None of us walk into the sex toy world already knowing what we want. We make mistakes, buy products that don’t work for us and inevitably are disappointed when the toy doesn’t work for us. I am no different. My first vibrator looks exactly like what you would expect from a paranoid young adult only just learning about sex. I was lucky enough that I had done enough research on what would be safe for my body, so I didn’t buy any toxic materials, having been lucky enough to find Dangerous Lilly’s blog before I bought any toys. But nonetheless, this is a review I have been meaning to write. The first vibrator I ever bought was a sugary pink insertable that I bought from SheVibe for thirty dollars. It was called the Crush Darling and I was enamored of it, feeling secure in the knowledge that after extensive research on safe materials and after combing through the glut of vibrators that SheVibe offered that I had found the perfect first vibrator. Spoiler alert: I hadn’t. What I had found was something that would frustrate and annoy me to no end, make me question my body and vibrators in general and light a fire in me to find something better.
In writing the description of this toy, I find myself stumbling upon a bunch of insidious little buzzwords. Reading it, you might not know that it’s an overpriced trap for newbies. It’s made of body safe materials, like ABS plastic and silicone. The shape is bland, featuring a mildly contoured shaft that makes the vibrator look vaguely like a rosebud. With an insertable length of 5.25 inches and a maximum girth of 1.1 inches, it’s very tiny. A more charitable person might argue this itty bitty size and bland shape makes it a tame introduction to insertables. I am not that person. It takes two AA batteries and it’s waterproof. Like most basic vibrators, it has three steady intensities and seven patterns. My cynical theory is that this is so they could write it has ten functions on the ad copy. But no matter how innocuous this vibrator seems, no matter how inoffensive and beginner friendly, it cannot mask how it feels in use.
Let’s cut to the chase: this vibrator, my very first, was hot garbage. Nothing about it worked for my body. The vibrations were sharp, surface level and extremely buzzy. As I scrolled up the settings, it felt increasingly like it was trying to sand my clit off. I mashed it desperately against my vulva in the hopes of getting off before I went numb, holding it to the favored side of my clit. But increased pressure did nothing to allay the oncoming numbness of my genitals and every time I went away from it unsatisfied and sans orgasm. The noise it made was high pitched and sharp as well, as though I were trying to get myself off with a large and increasingly angry wasp, disconcerting when you’re trying to get lost in your fantasy. Internally, the vibrations felt worse. They were jarring and distracting and very unsatisfying. The one redeeming feature I found was with the vibrations turned off that it eased my way into penetration from larger toys, as the smooth texture and minuscule girth made it easy to insert with a minimum of fuss, though not any pleasure. However, at this point I already had a small dildo I could use, so it quickly fell by the wayside and gathered dust. In writing the review for this post, I used the Crush Darling a few more times to verify its awfulness. It is exactly as I remember it being, and my later sessions with it mirror my first: distressing, uncomfortable and numbing.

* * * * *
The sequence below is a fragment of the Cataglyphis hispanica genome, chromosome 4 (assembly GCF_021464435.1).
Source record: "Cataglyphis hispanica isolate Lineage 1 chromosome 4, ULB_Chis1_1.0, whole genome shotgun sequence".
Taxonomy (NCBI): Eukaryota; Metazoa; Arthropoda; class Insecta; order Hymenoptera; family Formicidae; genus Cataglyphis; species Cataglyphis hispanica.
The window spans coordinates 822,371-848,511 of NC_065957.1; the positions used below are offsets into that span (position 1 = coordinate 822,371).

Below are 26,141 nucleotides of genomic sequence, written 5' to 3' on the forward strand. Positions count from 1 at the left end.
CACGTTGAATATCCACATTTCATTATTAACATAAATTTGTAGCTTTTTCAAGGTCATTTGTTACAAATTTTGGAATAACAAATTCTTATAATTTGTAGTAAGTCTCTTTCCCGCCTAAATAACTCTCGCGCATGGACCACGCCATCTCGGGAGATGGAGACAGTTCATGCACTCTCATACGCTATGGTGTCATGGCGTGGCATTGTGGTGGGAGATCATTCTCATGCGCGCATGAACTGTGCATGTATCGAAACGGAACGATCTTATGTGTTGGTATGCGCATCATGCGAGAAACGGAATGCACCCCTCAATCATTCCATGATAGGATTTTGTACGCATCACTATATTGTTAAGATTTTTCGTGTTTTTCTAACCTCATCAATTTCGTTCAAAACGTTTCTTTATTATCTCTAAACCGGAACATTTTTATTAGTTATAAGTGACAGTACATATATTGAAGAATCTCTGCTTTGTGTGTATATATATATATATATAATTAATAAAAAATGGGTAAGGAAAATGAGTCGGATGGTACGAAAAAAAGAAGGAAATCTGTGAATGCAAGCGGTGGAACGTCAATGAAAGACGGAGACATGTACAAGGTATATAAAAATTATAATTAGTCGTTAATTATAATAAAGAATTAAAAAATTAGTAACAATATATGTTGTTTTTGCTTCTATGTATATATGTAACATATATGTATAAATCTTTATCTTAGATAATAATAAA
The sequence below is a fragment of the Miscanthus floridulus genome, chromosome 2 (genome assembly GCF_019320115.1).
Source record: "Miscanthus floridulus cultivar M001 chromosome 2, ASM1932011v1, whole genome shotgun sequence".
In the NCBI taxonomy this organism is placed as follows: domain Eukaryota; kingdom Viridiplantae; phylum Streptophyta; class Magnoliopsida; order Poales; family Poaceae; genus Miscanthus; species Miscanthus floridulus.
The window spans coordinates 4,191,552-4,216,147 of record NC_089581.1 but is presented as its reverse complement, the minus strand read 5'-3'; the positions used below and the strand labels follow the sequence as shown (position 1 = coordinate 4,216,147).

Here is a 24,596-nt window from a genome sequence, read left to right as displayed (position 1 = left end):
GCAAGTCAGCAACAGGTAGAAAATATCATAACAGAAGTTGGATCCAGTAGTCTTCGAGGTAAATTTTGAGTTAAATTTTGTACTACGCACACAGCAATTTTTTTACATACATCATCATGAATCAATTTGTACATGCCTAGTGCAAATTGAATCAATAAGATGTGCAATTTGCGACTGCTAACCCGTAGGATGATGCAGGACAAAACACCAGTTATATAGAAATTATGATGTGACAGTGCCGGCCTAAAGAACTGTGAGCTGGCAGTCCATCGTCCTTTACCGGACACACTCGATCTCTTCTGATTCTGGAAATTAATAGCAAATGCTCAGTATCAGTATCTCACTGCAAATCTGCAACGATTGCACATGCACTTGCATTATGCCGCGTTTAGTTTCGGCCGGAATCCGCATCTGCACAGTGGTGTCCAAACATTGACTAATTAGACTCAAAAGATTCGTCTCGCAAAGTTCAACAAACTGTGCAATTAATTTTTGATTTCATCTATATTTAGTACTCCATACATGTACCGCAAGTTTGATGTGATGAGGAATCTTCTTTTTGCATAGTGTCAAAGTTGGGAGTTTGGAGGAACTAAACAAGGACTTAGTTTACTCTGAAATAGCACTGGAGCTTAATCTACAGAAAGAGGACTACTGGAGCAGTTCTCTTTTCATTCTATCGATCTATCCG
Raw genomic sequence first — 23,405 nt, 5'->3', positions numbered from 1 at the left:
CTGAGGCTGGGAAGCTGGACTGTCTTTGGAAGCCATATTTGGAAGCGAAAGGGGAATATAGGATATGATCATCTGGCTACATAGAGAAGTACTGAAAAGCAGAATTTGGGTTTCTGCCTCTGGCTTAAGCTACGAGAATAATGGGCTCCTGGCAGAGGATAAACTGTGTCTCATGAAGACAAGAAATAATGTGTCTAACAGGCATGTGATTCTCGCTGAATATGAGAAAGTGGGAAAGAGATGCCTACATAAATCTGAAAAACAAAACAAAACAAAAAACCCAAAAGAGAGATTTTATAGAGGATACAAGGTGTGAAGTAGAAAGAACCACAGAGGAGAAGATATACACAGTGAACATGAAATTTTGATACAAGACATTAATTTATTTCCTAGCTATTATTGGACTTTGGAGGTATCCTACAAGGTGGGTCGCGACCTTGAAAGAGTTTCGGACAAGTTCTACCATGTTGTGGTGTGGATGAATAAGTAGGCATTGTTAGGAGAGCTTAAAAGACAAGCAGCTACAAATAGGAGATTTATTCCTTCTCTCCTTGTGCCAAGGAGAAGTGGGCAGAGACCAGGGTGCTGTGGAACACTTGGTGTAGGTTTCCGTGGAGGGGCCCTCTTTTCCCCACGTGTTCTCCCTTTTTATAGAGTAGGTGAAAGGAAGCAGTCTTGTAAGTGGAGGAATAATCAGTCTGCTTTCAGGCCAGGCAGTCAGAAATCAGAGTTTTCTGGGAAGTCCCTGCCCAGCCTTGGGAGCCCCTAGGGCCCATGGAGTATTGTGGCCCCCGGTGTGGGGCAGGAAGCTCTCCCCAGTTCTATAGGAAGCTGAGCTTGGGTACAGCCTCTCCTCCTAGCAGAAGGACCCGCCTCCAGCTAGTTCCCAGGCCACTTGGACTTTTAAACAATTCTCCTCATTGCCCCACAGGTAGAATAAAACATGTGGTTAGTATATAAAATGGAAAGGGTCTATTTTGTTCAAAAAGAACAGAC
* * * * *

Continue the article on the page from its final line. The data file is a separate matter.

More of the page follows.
If you like numbing your genitals, bland insertable toys and the color pink, you’ll also like this toy. But if you want something that actually feels good, you’ll steer clear of this toy, who’s only silver lining is that it isn’t made out of toxic materials. But for less money, more pleasurable vibrations and a vibrator that’s not pink, the Turbo Glider does all of that while costing less money. You can find both the Crush Darling and the Turbo Glider at SheVibe.